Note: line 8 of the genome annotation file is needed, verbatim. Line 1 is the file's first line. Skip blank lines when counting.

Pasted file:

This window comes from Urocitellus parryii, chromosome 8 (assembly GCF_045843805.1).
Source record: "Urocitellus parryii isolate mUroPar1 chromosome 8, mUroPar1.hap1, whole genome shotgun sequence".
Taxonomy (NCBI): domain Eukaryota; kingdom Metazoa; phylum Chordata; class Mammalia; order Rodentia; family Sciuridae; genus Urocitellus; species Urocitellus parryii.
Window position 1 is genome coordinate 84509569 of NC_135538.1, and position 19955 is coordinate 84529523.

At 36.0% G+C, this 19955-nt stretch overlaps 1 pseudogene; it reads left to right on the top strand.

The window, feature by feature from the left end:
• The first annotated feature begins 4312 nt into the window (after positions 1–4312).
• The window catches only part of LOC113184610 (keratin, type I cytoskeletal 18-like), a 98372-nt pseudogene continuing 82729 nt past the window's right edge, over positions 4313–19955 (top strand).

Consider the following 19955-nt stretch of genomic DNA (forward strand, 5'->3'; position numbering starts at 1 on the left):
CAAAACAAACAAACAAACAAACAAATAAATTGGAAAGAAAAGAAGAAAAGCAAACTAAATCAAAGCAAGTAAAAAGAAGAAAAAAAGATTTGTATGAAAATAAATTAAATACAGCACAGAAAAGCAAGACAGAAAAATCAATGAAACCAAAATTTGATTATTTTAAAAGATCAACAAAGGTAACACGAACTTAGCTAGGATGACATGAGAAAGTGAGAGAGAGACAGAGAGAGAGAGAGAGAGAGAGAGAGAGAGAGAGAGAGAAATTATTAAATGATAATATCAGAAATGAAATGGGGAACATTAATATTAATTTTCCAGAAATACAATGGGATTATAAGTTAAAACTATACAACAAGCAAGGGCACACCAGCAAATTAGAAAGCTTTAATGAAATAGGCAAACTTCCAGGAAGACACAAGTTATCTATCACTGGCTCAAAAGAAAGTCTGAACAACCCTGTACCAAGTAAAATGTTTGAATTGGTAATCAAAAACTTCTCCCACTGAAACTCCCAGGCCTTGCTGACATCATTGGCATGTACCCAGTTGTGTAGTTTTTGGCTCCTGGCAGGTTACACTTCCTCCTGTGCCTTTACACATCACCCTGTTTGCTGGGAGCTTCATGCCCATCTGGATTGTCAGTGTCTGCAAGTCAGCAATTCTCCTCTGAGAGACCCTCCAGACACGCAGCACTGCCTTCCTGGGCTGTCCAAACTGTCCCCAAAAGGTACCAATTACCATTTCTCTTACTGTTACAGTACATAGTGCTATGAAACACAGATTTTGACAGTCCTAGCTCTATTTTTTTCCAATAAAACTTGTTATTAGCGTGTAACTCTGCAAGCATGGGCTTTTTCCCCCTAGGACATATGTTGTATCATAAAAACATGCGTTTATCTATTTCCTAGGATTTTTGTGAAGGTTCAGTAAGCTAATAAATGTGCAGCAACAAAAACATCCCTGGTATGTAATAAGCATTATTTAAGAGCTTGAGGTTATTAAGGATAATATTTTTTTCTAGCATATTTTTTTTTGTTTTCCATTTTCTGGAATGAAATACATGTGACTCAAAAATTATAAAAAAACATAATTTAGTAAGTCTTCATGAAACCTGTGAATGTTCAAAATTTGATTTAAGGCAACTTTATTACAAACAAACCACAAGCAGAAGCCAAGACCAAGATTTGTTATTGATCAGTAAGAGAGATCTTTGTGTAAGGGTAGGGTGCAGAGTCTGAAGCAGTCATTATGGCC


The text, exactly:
• The window catches only part of LOC113184610 (keratin, type I cytoskeletal 18-like), a 98372-nt pseudogene continuing 82729 nt past the window's right edge, over positions 4313–19955 (top strand).